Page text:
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A banner of new St. Paul VI hangs from the facade of St. Peter's Basilica as Pope Francis celebrates the canonization Mass for seven new saints in St. Peter's Square at the Vatican, Oct. 14.

In the eyes of Rome, I was still in good or at least easily reparable standing in the Catholic Church until I married for the first time, in an Episcopal ceremony in 1980, and began the regular attendance at Episcopal services that I have continued to this day. In my own eyes, however, my exit began earlier and occurred in a gradual process that, simplifying, I can present in four steps.

The first step came in 1968 with Pope Paul VI’s publication of Humanae vitae, renewing the church’s absolute ban on artificial contraception. If I may risk a recent, very Catholic formulation, I found the pope’s position intrinsically disordered. I knew that a great deal of responsible Catholic thought favored the changes that the pope had declined to make. The encyclical had, accordingly, the early effect of weakening my lifelong allegiance to the church itself. It set the exit in motion.

At this point in my life, I was a Jesuit seminarian in doctoral studies. But I had begun to reflect with regard to my own decision (at eighteen) to become a Jesuit; it had been the Society of Jesus—its intellectualism, its internationalism, its esprit de corps, its glamor—that had attracted me more than the church to which, of course, the Society is dedicated. Did I not have the cart before the horse? This was a second step: a recognition that my passion for Catholicism per se had long been less than my formal vocation called for it to be.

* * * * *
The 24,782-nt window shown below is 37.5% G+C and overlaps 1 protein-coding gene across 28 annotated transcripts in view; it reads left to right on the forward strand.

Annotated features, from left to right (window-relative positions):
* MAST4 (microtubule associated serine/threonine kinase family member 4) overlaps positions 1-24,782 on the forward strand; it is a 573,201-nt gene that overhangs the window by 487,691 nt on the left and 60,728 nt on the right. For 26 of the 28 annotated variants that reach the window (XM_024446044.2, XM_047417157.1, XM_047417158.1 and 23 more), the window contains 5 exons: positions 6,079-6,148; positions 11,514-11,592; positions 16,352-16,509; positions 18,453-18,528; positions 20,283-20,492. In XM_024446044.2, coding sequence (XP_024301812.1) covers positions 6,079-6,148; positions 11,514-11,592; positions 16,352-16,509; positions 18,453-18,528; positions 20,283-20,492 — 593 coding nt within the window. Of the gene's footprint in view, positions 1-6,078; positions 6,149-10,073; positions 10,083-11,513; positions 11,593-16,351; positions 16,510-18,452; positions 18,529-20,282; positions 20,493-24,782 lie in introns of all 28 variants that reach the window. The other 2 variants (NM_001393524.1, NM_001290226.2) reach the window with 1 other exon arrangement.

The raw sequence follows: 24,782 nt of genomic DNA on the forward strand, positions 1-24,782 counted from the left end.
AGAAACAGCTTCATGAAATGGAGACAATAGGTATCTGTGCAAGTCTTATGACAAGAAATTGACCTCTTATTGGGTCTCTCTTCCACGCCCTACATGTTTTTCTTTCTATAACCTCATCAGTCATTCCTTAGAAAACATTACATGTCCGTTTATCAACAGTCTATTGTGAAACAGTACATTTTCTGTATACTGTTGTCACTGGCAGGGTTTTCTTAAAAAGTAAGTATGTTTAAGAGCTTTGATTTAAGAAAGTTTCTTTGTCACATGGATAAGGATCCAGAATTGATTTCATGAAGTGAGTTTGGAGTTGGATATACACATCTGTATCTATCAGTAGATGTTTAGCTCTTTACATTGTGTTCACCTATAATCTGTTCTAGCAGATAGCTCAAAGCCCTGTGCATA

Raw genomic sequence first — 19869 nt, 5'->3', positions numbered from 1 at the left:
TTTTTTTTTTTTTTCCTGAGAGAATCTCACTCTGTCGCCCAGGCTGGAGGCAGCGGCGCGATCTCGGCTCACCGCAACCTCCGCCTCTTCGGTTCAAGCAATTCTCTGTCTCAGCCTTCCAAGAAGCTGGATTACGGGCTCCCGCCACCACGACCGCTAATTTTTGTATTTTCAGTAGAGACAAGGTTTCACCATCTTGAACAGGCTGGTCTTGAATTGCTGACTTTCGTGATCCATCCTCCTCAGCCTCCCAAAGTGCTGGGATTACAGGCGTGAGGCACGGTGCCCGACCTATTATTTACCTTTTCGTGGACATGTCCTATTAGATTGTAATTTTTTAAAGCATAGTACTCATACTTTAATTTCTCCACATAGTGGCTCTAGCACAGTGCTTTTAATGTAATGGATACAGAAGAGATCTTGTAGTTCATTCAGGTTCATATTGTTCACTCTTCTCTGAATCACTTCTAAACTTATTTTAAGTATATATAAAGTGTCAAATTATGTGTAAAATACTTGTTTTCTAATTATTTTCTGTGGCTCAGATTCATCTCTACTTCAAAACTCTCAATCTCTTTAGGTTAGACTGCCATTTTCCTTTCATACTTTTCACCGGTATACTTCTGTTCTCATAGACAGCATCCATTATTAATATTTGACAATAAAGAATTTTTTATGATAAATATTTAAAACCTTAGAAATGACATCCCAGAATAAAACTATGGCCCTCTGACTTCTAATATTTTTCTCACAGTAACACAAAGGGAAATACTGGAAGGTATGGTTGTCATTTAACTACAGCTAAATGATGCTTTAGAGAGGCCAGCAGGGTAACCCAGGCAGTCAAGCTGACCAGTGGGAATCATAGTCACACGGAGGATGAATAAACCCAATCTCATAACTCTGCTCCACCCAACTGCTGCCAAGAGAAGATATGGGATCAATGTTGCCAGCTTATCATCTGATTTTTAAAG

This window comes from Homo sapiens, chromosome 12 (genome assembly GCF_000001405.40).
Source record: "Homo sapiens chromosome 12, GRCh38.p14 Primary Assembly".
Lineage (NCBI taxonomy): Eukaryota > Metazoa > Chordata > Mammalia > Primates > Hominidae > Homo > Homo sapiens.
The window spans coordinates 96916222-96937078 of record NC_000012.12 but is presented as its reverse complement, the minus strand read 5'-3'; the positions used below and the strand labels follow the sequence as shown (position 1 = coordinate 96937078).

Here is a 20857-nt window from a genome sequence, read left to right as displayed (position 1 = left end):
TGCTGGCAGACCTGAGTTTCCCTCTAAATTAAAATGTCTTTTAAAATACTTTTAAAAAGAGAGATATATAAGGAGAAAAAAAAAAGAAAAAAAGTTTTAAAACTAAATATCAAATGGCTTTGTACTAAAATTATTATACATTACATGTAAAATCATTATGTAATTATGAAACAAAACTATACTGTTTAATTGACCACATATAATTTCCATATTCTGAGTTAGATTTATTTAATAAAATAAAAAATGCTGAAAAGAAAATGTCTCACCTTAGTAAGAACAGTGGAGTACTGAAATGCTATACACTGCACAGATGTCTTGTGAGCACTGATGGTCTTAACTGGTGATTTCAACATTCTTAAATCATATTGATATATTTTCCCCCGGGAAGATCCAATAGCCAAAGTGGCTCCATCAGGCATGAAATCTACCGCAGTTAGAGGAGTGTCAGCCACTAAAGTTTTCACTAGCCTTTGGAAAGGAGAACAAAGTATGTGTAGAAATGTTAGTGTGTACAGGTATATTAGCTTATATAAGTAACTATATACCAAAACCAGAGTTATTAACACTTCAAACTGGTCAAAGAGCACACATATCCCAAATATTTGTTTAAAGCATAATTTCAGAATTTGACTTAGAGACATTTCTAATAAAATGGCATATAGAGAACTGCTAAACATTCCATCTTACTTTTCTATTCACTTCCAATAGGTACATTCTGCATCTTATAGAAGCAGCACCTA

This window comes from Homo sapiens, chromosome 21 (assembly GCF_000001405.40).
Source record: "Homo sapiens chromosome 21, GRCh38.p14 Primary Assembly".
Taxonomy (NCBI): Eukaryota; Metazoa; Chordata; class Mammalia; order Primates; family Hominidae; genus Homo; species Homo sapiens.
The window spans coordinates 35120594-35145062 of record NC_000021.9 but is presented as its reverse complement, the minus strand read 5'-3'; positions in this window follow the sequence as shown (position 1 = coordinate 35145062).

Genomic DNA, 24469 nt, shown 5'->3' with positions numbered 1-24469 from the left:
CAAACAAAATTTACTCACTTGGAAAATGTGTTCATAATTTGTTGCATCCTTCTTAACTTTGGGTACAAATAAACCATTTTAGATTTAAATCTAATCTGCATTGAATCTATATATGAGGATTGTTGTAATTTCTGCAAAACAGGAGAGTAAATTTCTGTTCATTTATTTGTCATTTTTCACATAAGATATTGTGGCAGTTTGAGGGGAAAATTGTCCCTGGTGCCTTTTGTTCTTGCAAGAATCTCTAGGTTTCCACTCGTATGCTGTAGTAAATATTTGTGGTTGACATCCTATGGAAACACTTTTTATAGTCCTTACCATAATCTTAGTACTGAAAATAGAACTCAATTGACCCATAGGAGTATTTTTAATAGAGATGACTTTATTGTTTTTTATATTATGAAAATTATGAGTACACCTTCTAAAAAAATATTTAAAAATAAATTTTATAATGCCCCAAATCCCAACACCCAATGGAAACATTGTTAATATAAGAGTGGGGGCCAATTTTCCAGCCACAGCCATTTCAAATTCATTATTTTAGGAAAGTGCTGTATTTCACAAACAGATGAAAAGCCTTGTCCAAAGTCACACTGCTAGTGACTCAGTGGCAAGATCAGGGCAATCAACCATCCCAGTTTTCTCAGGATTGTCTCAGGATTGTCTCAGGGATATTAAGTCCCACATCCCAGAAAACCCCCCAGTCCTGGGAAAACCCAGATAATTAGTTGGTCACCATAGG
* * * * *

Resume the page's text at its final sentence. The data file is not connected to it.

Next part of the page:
In 1970, as I completed my doctorate, I took a position as assistant professor of theology at Loyola University of Chicago, now with my relationship to the Society of Jesus, the church, and the world of possible religious practice more in flux than ever. Early in the 1970s, I attended a debate in Chicago between the late John L. McKenzie, SJ, an eminent Bible scholar, and the late Charles Davis, an English theologian of Catholic background and training, who had recently departed the church. To the best of my recollection after nearly fifty years, Humanae vitae was the formal subject of the debate, but the church itself was powerfully the background subject.